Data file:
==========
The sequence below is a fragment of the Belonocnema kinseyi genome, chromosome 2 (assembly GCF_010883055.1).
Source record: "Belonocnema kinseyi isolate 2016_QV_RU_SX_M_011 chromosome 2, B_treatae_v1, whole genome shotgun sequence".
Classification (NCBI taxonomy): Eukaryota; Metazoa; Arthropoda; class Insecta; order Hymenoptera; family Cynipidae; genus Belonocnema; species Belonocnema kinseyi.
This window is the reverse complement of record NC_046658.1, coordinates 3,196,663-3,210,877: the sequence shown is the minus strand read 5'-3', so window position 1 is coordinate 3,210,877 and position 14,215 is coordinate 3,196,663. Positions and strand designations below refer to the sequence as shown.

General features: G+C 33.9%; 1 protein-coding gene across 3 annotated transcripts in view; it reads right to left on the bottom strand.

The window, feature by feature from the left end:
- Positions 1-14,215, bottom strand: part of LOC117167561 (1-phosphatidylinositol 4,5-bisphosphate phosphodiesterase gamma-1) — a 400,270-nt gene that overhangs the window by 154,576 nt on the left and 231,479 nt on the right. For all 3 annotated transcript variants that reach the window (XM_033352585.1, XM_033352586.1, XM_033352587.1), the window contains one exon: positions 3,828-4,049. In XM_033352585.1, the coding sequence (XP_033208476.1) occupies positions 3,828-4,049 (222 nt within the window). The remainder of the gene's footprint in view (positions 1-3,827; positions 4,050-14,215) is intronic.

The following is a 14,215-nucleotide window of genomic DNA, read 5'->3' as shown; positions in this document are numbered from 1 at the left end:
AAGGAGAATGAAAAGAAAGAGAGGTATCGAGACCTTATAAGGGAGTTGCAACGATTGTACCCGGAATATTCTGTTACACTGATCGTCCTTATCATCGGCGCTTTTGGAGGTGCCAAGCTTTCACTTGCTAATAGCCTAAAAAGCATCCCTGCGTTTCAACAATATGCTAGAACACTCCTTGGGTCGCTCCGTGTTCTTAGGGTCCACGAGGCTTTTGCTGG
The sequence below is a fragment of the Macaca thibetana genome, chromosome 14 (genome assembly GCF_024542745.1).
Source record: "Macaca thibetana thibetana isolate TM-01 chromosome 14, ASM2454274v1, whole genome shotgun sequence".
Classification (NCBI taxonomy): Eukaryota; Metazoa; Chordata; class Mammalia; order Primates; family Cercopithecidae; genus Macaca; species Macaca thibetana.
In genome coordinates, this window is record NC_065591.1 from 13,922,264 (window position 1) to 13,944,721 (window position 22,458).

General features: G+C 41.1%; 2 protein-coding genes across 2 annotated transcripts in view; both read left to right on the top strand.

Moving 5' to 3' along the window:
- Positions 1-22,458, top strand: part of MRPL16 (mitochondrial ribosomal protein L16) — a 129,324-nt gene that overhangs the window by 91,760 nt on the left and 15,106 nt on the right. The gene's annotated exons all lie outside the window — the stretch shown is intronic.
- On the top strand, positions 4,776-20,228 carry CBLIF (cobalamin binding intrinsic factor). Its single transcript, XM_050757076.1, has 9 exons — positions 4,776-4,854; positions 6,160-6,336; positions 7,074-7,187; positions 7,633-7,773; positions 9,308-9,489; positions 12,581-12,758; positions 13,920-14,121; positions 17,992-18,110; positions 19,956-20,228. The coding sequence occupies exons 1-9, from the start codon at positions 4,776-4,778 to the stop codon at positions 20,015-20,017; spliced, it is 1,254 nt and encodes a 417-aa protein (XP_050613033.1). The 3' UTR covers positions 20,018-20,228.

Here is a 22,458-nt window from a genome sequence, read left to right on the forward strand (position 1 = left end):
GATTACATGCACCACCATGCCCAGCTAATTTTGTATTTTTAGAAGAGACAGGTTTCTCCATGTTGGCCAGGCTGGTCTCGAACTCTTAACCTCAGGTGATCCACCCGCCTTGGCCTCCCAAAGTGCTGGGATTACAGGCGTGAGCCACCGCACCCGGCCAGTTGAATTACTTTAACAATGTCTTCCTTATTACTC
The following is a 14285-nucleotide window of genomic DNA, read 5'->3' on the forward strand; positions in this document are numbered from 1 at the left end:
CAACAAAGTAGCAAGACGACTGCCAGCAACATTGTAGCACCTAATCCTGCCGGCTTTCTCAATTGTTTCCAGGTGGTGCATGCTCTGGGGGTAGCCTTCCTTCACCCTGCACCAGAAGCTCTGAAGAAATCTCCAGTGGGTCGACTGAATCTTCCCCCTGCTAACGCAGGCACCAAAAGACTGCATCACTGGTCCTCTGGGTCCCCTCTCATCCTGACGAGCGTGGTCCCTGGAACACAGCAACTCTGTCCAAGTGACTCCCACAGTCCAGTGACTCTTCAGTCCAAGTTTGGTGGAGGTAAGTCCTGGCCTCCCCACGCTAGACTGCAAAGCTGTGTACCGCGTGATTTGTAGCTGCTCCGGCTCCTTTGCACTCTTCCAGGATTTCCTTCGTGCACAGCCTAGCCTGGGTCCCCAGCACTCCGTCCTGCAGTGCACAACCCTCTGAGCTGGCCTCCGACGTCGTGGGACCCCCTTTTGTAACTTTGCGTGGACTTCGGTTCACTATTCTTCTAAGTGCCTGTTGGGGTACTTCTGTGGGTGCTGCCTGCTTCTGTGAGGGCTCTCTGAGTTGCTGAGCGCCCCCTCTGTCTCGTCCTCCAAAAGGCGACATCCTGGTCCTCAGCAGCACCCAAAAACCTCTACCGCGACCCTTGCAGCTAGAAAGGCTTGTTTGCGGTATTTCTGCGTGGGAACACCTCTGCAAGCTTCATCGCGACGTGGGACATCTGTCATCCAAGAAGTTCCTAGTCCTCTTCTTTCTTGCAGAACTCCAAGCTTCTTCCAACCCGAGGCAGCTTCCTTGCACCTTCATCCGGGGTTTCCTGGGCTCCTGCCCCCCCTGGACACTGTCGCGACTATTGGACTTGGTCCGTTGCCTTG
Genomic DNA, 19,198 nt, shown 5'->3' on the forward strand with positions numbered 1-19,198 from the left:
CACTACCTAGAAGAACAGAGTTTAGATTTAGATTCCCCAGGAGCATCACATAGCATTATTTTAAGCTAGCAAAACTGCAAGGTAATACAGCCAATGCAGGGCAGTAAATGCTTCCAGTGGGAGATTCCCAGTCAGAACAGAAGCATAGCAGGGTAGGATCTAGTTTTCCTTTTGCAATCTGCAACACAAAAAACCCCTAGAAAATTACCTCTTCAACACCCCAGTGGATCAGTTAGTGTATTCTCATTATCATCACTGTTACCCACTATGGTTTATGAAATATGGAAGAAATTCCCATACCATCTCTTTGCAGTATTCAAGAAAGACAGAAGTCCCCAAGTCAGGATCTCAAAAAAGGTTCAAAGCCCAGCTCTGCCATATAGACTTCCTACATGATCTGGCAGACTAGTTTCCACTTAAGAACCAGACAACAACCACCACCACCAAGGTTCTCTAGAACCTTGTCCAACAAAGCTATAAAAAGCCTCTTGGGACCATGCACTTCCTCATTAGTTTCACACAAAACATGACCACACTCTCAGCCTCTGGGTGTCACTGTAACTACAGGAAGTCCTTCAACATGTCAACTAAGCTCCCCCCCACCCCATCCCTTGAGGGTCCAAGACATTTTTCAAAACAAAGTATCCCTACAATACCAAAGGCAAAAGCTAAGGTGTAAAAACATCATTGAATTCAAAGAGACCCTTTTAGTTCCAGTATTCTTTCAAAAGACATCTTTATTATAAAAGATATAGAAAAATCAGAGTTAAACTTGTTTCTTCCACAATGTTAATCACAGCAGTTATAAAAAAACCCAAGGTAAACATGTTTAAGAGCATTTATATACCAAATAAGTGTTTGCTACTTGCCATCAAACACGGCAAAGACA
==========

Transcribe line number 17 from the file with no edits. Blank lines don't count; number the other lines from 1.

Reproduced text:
- On the top strand, positions 4,776-20,228 carry CBLIF (cobalamin binding intrinsic factor). Its single transcript, XM_050757076.1, has 9 exons — positions 4,776-4,854; positions 6,160-6,336; positions 7,074-7,187; positions 7,633-7,773; positions 9,308-9,489; positions 12,581-12,758; positions 13,920-14,121; positions 17,992-18,110; positions 19,956-20,228. The coding sequence occupies exons 1-9, from the start codon at positions 4,776-4,778 to the stop codon at positions 20,015-20,017; spliced, it is 1,254 nt and encodes a 417-aa protein (XP_050613033.1). The 3' UTR covers positions 20,018-20,228.